At the turn of the 18th century, Prussian scientific explorer Friedrich Wilhelm Heinrich Alexander von Humboldt was among the first to suggest the lands bordering the Atlantic Ocean may once have been joined. Although he was groomed for a political career, his habit of collecting plants, shells and insects earned him the title of "little apothecary."
Humboldt began his long-awaited travels the summer of 1799, and that November witnessed a spectacular display of the Leonid Meteor Shower in Venezuela. A few months later, he and fellow explorer Aimé Bonpland discovered and captured electric eels. The electrical shocks the two men received during their studies were deemed potentially dangerous.
In 1802, Humboldt, who climbed mountains in his spare time, and his party attempted to summit on Chimborazo in Ecuador, the highest peak close to the equator (one degree north of the mountain), and reached an altitude of 19,286 feet, a world record at the time.
Humboldt's South American expedition laid the foundation for the science of physical geography and meteorology. His name rests upon several species he catalogued during his studies, including penguin, squid, lily, orchid, skunk, dolphin and willow. Schools, colleges, cities and counties bear his name. Edgar Allan Poe dedicated his final major work to Humboldt. Fitting, then, that Prussian immigrants in Colorado designated state's 37th highest peak Humboldt in his honor.
14,064-foot Humboldt Peak is the least challenging of the Sangre de Cristo 14ers to climb, and I walked up it in 2008, a year before the 14-mile route was extended to 18 miles to protect the beautiful South Colony drainage the trail follows. Humboldt is the last new 14er I successfully climbed; downclimbing is very difficult on my back. I can get up mountains, but I need a helicopter or an elevator to take me back down! (I've been to the top of Mount Evans on my bike and the top of Uncompahgre Peak on my feet since then, but I've been to the top of both of those also special peaks many times.)
I hope one day to be able to climb (and descend) mountains again, especially now that physical therapy has been successful in helping me better manage chronic pain. Until then, Humboldt and its extraordinary views of the dramatic Crestones hold a very special notch in my peak bagging list. I'll share the trip report (and a couple of surprise elements) in tomorrow's post.
You may do whatever you'd like with snowflakes you make from this pattern, but you may not sell or republish the pattern. Thanks, and enjoy!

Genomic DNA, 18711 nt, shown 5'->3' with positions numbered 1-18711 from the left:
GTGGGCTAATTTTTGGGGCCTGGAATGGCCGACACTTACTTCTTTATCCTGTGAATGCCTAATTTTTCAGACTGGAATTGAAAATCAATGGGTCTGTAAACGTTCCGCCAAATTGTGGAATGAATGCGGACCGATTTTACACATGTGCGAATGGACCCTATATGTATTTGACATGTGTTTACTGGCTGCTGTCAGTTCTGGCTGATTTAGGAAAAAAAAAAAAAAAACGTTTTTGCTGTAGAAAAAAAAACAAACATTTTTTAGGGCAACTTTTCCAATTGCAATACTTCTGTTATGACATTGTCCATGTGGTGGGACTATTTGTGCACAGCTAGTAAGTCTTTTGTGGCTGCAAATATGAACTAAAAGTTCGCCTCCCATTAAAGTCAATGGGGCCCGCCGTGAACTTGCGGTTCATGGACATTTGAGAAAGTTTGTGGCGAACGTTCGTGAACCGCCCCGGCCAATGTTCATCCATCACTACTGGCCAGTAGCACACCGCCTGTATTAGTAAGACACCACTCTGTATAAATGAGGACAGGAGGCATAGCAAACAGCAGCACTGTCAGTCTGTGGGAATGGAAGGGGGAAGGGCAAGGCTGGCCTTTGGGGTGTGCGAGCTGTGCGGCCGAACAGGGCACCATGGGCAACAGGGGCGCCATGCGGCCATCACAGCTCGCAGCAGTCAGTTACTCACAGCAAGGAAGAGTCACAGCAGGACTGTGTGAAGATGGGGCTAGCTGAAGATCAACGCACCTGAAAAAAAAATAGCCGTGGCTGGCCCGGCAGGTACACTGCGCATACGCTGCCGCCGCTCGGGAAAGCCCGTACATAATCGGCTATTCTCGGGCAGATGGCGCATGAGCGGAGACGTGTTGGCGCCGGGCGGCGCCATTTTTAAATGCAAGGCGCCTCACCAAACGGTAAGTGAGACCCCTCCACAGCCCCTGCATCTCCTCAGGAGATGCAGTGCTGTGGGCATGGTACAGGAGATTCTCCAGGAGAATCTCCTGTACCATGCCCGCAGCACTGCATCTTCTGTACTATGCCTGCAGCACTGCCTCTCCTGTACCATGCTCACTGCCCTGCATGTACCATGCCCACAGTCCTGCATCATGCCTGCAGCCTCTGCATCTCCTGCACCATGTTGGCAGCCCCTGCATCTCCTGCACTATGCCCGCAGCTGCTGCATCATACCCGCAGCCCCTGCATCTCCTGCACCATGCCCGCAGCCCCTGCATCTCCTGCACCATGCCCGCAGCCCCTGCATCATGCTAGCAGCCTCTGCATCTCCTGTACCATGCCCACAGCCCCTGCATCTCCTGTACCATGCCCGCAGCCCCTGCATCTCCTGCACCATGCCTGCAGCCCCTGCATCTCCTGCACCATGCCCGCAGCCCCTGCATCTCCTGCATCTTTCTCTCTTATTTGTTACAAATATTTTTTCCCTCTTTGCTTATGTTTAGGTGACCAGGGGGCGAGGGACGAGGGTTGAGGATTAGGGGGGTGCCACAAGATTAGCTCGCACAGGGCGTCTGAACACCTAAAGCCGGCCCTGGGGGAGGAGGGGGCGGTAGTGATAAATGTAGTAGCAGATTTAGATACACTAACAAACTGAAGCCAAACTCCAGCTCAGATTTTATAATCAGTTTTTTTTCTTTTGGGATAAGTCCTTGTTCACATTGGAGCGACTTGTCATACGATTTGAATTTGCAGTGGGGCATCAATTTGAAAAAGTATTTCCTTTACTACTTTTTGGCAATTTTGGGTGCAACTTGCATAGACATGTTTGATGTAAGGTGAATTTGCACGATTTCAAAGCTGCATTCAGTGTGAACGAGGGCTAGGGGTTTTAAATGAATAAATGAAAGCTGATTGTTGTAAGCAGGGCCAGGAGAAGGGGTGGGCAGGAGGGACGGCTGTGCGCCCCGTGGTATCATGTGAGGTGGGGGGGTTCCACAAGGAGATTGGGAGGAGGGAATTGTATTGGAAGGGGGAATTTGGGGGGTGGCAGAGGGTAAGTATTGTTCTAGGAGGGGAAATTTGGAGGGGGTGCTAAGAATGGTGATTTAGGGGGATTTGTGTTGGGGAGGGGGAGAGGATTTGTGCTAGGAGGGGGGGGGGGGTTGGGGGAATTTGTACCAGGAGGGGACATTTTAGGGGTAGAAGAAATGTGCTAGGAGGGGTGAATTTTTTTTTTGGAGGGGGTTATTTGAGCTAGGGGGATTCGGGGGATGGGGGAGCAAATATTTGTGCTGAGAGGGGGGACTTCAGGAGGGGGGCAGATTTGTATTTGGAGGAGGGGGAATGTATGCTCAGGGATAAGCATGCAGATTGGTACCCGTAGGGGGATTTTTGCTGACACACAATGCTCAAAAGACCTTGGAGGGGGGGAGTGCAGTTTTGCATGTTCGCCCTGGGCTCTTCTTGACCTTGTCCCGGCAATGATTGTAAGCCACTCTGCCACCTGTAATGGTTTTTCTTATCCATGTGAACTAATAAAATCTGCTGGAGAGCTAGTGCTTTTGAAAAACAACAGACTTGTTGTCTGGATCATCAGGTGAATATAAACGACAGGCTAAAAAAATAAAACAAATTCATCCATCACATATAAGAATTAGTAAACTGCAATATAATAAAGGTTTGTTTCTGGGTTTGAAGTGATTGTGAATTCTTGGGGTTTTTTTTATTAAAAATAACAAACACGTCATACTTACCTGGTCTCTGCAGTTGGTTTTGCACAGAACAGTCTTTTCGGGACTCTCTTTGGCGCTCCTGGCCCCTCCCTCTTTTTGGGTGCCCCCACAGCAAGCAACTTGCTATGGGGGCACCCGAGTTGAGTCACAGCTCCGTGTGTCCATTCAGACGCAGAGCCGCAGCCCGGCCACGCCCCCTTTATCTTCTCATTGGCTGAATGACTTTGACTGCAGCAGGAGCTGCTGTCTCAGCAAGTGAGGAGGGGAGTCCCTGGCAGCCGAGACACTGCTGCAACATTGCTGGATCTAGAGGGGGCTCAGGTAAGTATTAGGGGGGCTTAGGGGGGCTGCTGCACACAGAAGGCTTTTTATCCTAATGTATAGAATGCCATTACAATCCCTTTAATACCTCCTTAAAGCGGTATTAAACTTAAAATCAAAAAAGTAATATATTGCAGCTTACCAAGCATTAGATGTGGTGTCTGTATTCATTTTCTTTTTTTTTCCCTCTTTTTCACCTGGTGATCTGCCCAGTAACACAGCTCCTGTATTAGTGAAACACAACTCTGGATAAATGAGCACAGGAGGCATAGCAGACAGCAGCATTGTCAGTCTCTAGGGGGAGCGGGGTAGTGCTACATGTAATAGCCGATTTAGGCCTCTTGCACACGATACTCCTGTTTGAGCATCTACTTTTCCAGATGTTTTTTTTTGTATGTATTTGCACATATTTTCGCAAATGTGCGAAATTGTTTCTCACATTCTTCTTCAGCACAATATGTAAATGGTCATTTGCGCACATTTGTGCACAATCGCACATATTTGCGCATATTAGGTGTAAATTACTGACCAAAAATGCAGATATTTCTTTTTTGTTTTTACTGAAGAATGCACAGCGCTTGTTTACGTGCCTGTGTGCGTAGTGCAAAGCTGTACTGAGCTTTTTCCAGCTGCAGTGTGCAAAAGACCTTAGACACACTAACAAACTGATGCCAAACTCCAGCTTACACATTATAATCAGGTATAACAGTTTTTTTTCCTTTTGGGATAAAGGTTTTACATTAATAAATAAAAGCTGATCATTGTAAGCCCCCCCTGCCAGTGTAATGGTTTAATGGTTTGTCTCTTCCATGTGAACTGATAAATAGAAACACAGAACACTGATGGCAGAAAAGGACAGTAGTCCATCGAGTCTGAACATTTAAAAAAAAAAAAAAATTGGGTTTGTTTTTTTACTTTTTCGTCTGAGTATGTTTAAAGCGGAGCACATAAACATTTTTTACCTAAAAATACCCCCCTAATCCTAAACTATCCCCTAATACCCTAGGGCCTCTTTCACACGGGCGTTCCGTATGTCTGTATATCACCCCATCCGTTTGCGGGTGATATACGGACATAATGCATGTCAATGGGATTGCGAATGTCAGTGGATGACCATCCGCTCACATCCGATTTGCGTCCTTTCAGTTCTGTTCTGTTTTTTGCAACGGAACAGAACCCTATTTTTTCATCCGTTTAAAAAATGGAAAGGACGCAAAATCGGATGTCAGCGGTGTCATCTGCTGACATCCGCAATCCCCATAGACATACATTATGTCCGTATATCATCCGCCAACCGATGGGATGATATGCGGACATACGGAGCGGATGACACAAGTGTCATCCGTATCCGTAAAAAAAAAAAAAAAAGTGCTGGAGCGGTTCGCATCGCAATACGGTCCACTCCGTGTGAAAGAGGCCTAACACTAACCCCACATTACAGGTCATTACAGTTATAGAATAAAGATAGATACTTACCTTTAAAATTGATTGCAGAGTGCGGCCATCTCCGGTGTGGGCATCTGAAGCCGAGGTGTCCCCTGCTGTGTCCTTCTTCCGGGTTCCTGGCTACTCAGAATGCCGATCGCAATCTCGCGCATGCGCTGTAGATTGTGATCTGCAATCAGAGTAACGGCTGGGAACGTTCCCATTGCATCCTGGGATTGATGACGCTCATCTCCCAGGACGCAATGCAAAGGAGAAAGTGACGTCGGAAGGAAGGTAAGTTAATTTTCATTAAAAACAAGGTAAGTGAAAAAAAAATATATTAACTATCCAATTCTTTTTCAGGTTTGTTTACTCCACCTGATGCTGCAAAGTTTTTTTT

Finished Size: 6.5 inches from point to point
Materials: Size 10 crochet thread, size 7 crochet hook, empty pizza box, wax paper or plastic wrap, cellophane tape, water soluble school glue or desired stiffener, water, glitter, small container for glue/water mixture, paintbrush, stick pins that won't be used later for sewing, clear thread or fishing line
Humboldt Peak Snowflake Instructions
Make magic ring.
Round 1: Ch 2 (counts as 1 dc), 2 dc in ring, * ch 7, sl st in 6th ch from hook, ch 1, 3 dc in ring; repeat from * 4 times; ch 1, 1 hdc in 2nd ch of starting ch 2 to form last ch 2 sp of round, ch 3, 1 tr over post (body) of hdc just made to form last ch 6 loop of round. Pull magic circle tight, but leave opening big enough to allow stitches inside it to lay flat.
Round 2: 1 sc in loop just made, * ch 8, 1 sc in next ch 6 loop; repeat from * around 4 times; ch 4, 1 dtr in starting sc to form last ch 8 sp of round.
Round 3: Ch 2 (counts as 1 dc) 2 dc over post (body) of dtr just made, * ch 12, sl st in 6th ch from hook, ch 6, 3 dc in next ch 8 sp, ch 2, 3 dc in same sp; repeat from * around 5 times, omitting last ch 2 and 3 dc of final repeat; ch 1, 1 hdc in 2nd ch of starting ch 2 to form last ch 2 sp of round.
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Round 4: Ch 2 (counts as 1 dc), 2 dc over post (body) of hdc just made, sk next 3 dc, 1 dc in next ch 6 sp, 1 hdc in same sp, 1 sc in same sp, 1 hdc in same sp, 1 dc in same sp, 7 dc in next ch 6 loop, ch 3, sl st in top of dc just made, 7 dc in same loop, 1 dc in next ch 6 sp, 1 hdc in same sp, 1 sc in same sp, 1 hdc in same sp, 1 dc in same sp, 3 dc in next ch 2 sp, ch 3, 1 sc in 2nd ch from hook, 1 dc in next ch (picot made), 3 dc in same ch 2 sp; repeat from * around 5 times, omitting last 3 dc of final repeat; sl st in 2nd ch of starting ch 2; bind off. Weave in ends.
Finish: Tape wax paper or plastic wrap to top of empty pizza box. Pin snowflake to box on top of wax paper or plastic wrap.
A link to the blocking template I use is located here. That website has some of the most helpful snowflake information I know of. I also have a link to it on my sidebar to the right. I try to keep all the important links there so everyone will be able to find the information they need.
If using glue, mix a few drops of water with a teaspoon of glue in small washable container. Paint snowflake with glue mixture or desired stiffener. Sprinkle lightly with glitter. Wash paintbrush and container thoroughly. Allow snowflake to dry at least 24 hours. Remove pins. Gently peel snowflake from wax paper or plastic wrap. Attach 10-inch clear thread to one spoke, weaving in end. Wrap fishing line around tree branch (or tape to ceiling or any overhead surface) and watch the snowflake twirl freely whenever you walk by! Snowflake also may be taped to window or tied to doorknob or cabinet handle.